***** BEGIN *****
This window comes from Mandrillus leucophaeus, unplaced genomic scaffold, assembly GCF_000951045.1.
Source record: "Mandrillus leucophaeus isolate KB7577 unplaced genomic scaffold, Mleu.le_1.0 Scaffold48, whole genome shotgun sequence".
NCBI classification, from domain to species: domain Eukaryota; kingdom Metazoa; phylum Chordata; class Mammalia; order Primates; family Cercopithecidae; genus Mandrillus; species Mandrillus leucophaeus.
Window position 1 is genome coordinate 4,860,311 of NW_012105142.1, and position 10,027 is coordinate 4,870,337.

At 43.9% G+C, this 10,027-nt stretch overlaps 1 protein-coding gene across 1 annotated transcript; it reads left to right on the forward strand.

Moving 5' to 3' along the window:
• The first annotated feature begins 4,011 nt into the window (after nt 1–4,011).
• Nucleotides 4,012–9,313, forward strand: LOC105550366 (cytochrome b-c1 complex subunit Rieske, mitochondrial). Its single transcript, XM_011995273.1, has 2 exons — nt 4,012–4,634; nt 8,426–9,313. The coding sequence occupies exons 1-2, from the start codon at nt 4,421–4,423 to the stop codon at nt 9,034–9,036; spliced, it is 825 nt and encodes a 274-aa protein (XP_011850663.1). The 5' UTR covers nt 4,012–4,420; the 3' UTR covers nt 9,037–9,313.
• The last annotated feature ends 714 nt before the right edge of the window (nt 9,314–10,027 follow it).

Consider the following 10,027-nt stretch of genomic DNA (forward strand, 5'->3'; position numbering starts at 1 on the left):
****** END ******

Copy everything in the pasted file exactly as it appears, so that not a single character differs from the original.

This window comes from Mandrillus leucophaeus, unplaced genomic scaffold, assembly GCF_000951045.1.
Source record: "Mandrillus leucophaeus isolate KB7577 unplaced genomic scaffold, Mleu.le_1.0 Scaffold48, whole genome shotgun sequence".
NCBI classification, from domain to species: domain Eukaryota; kingdom Metazoa; phylum Chordata; class Mammalia; order Primates; family Cercopithecidae; genus Mandrillus; species Mandrillus leucophaeus.
Window position 1 is genome coordinate 4,860,311 of NW_012105142.1, and position 10,027 is coordinate 4,870,337.

At 43.9% G+C, this 10,027-nt stretch overlaps 1 protein-coding gene across 1 annotated transcript; it reads left to right on the forward strand.

Moving 5' to 3' along the window:
• The first annotated feature begins 4,011 nt into the window (after nt 1–4,011).
• Nucleotides 4,012–9,313, forward strand: LOC105550366 (cytochrome b-c1 complex subunit Rieske, mitochondrial). Its single transcript, XM_011995273.1, has 2 exons — nt 4,012–4,634; nt 8,426–9,313. The coding sequence occupies exons 1-2, from the start codon at nt 4,421–4,423 to the stop codon at nt 9,034–9,036; spliced, it is 825 nt and encodes a 274-aa protein (XP_011850663.1). The 5' UTR covers nt 4,012–4,420; the 3' UTR covers nt 9,037–9,313.
• The last annotated feature ends 714 nt before the right edge of the window (nt 9,314–10,027 follow it).

Consider the following 10,027-nt stretch of genomic DNA (forward strand, 5'->3'; position numbering starts at 1 on the left):